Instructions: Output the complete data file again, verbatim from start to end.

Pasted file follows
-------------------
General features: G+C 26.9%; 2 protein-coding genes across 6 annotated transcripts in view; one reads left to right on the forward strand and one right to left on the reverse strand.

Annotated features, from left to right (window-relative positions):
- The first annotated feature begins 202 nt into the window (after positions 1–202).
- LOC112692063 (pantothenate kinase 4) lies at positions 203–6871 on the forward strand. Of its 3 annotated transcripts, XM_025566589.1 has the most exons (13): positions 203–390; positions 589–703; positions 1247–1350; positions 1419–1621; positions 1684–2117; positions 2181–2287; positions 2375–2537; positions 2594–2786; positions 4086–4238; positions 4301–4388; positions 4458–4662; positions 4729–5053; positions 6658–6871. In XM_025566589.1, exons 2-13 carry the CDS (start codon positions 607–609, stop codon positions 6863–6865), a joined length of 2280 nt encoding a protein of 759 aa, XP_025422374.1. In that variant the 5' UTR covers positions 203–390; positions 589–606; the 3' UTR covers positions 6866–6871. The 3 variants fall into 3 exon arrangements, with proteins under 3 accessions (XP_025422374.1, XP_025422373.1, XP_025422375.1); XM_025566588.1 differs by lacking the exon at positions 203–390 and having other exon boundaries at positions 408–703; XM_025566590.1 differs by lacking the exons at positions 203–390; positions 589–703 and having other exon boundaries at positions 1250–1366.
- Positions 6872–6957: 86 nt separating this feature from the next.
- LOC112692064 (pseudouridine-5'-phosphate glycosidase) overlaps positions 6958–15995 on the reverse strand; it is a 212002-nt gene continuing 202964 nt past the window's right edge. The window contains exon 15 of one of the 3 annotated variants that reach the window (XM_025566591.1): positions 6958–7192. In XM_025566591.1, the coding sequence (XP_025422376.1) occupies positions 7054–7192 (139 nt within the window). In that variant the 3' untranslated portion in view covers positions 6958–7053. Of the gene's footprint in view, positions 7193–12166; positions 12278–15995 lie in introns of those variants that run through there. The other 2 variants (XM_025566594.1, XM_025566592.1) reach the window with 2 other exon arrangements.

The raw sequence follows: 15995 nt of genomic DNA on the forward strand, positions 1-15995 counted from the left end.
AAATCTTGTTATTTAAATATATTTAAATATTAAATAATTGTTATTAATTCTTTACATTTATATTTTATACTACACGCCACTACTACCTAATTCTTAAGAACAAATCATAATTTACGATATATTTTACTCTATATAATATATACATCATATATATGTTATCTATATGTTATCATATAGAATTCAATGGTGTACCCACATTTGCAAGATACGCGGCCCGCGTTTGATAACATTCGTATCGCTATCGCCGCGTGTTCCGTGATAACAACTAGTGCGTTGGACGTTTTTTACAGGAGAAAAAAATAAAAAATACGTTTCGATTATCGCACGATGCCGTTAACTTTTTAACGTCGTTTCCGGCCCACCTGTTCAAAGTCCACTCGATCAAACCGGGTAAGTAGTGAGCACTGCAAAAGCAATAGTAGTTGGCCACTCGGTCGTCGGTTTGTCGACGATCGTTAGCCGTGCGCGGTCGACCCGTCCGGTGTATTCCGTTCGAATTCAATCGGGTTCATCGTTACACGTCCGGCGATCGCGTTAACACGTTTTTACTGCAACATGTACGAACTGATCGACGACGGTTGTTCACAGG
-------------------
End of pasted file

General features: G+C 26.9%; 2 protein-coding genes across 6 annotated transcripts in view; one reads left to right on the forward strand and one right to left on the reverse strand.

Annotated features, from left to right (window-relative positions):
- The first annotated feature begins 202 nt into the window (after positions 1–202).
- LOC112692063 (pantothenate kinase 4) lies at positions 203–6871 on the forward strand. Of its 3 annotated transcripts, XM_025566589.1 has the most exons (13): positions 203–390; positions 589–703; positions 1247–1350; positions 1419–1621; positions 1684–2117; positions 2181–2287; positions 2375–2537; positions 2594–2786; positions 4086–4238; positions 4301–4388; positions 4458–4662; positions 4729–5053; positions 6658–6871. In XM_025566589.1, exons 2-13 carry the CDS (start codon positions 607–609, stop codon positions 6863–6865), a joined length of 2280 nt encoding a protein of 759 aa, XP_025422374.1. In that variant the 5' UTR covers positions 203–390; positions 589–606; the 3' UTR covers positions 6866–6871. The 3 variants fall into 3 exon arrangements, with proteins under 3 accessions (XP_025422374.1, XP_025422373.1, XP_025422375.1); XM_025566588.1 differs by lacking the exon at positions 203–390 and having other exon boundaries at positions 408–703; XM_025566590.1 differs by lacking the exons at positions 203–390; positions 589–703 and having other exon boundaries at positions 1250–1366.
- Positions 6872–6957: 86 nt separating this feature from the next.
- LOC112692064 (pseudouridine-5'-phosphate glycosidase) overlaps positions 6958–15995 on the reverse strand; it is a 212002-nt gene continuing 202964 nt past the window's right edge. The window contains exon 15 of one of the 3 annotated variants that reach the window (XM_025566591.1): positions 6958–7192. In XM_025566591.1, the coding sequence (XP_025422376.1) occupies positions 7054–7192 (139 nt within the window). In that variant the 3' untranslated portion in view covers positions 6958–7053. Of the gene's footprint in view, positions 7193–12166; positions 12278–15995 lie in introns of those variants that run through there. The other 2 variants (XM_025566594.1, XM_025566592.1) reach the window with 2 other exon arrangements.

The raw sequence follows: 15995 nt of genomic DNA on the forward strand, positions 1-15995 counted from the left end.
AAATCTTGTTATTTAAATATATTTAAATATTAAATAATTGTTATTAATTCTTTACATTTATATTTTATACTACACGCCACTACTACCTAATTCTTAAGAACAAATCATAATTTACGATATATTTTACTCTATATAATATATACATCATATATATGTTATCTATATGTTATCATATAGAATTCAATGGTGTACCCACATTTGCAAGATACGCGGCCCGCGTTTGATAACATTCGTATCGCTATCGCCGCGTGTTCCGTGATAACAACTAGTGCGTTGGACGTTTTTTACAGGAGAAAAAAATAAAAAATACGTTTCGATTATCGCACGATGCCGTTAACTTTTTAACGTCGTTTCCGGCCCACCTGTTCAAAGTCCACTCGATCAAACCGGGTAAGTAGTGAGCACTGCAAAAGCAATAGTAGTTGGCCACTCGGTCGTCGGTTTGTCGACGATCGTTAGCCGTGCGCGGTCGACCCGTCCGGTGTATTCCGTTCGAATTCAATCGGGTTCATCGTTACACGTCCGGCGATCGCGTTAACACGTTTTTACTGCAACATGTACGAACTGATCGACGACGGTTGTTCACAGG